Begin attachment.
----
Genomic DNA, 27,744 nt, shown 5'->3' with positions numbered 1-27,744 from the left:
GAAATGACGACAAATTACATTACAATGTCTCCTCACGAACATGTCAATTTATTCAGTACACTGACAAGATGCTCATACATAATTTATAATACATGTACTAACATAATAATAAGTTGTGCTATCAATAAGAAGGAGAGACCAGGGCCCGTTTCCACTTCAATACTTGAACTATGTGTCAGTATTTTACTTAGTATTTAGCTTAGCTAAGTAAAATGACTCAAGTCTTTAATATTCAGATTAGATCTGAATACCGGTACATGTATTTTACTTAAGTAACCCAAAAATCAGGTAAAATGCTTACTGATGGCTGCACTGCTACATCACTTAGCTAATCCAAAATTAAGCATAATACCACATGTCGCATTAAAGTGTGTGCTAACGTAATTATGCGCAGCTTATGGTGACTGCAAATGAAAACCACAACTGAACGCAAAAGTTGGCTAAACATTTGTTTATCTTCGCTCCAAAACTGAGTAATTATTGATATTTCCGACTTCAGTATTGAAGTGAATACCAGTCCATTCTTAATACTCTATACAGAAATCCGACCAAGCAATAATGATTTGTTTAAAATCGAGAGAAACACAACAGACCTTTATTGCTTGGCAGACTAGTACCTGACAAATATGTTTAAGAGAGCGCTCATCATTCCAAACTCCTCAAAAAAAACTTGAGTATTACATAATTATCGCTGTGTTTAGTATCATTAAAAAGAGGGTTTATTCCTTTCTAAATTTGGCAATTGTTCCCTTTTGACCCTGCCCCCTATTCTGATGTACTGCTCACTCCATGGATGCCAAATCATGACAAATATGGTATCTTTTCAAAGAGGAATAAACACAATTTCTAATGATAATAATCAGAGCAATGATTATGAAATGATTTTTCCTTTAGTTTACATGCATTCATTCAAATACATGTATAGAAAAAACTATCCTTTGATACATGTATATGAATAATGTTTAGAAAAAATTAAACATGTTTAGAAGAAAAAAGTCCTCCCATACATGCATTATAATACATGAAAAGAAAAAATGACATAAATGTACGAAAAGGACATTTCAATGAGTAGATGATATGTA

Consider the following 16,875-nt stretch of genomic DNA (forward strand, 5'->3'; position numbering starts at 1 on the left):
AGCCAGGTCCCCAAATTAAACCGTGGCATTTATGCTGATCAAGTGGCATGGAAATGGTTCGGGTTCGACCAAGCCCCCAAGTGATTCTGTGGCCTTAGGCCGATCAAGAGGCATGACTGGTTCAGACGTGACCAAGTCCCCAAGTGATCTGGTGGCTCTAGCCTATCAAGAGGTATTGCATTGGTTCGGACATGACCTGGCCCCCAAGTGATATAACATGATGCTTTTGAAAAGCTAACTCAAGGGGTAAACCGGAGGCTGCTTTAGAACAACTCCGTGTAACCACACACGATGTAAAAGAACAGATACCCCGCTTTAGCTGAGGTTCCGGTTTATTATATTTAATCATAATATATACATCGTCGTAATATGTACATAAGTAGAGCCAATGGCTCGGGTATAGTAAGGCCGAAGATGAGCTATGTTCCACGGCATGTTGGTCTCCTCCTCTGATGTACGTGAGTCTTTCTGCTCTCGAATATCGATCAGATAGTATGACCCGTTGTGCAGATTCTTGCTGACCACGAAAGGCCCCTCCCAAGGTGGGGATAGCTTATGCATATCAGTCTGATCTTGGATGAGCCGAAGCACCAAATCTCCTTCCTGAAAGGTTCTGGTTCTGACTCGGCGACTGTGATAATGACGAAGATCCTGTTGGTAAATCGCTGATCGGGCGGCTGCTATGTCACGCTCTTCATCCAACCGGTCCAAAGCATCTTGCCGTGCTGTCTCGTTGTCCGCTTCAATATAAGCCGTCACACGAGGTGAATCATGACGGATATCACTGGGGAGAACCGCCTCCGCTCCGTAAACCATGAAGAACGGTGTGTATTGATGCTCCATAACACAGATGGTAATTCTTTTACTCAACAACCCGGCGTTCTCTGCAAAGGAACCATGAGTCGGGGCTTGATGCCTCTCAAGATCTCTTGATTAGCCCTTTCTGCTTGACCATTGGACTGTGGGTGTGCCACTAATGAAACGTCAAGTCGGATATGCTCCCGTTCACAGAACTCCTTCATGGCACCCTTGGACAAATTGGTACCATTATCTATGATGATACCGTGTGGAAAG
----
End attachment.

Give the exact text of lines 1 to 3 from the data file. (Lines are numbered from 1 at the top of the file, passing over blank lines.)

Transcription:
Genomic DNA, 27,744 nt, shown 5'->3' with positions numbered 1-27,744 from the left:
GAAATGACGACAAATTACATTACAATGTCTCCTCACGAACATGTCAATTTATTCAGTACACTGACAAGATGCTCATACATAATTTATAATACATGTACTAACATAATAATAAGTTGTGCTATCAATAAGAAGGAGAGACCAGGGCCCGTTTCCACTTCAATACTTGAACTATGTGTCAGTATTTTACTTAGTATTTAGCTTAGCTAAGTAAAATGACTCAAGTCTTTAATATTCAGATTAGATCTGAATACCGGTACATGTATTTTACTTAAGTAACCCAAAAATCAGGTAAAATGCTTACTGATGGCTGCACTGCTACATCACTTAGCTAATCCAAAATTAAGCATAATACCACATGTCGCATTAAAGTGTGTGCTAACGTAATTATGCGCAGCTTATGGTGACTGCAAATGAAAACCACAACTGAACGCAAAAGTTGGCTAAACATTTGTTTATCTTCGCTCCAAAACTGAGTAATTATTGATATTTCCGACTTCAGTATTGAAGTGAATACCAGTCCATTCTTAATACTCTATACAGAAATCCGACCAAGCAATAATGATTTGTTTAAAATCGAGAGAAACACAACAGACCTTTATTGCTTGGCAGACTAGTACCTGACAAATATGTTTAAGAGAGCGCTCATCATTCCAAACTCCTCAAAAAAAACTTGAGTATTACATAATTATCGCTGTGTTTAGTATCATTAAAAAGAGGGTTTATTCCTTTCTAAATTTGGCAATTGTTCCCTTTTGACCCTGCCCCCTATTCTGATGTACTGCTCACTCCATGGATGCCAAATCATGACAAATATGGTATCTTTTCAAAGAGGAATAAACACAATTTCTAATGATAATAATCAGAGCAATGATTATGAAATGATTTTTCCTTTAGTTTACATGCATTCATTCAAATACATGTATAGAAAAAACTATCCTTTGATACATGTATATGAATAATGTTTAGAAAAAATTAAACATGTTTAGAAGAAAAAAGTCCTCCCATACATGCATTATAATACATGAAAAGAAAAAATGACATAAATGTACGAAAAGGACATTTCAATGAGTAGATGATATGTA

Consider the following 16,875-nt stretch of genomic DNA (forward strand, 5'->3'; position numbering starts at 1 on the left):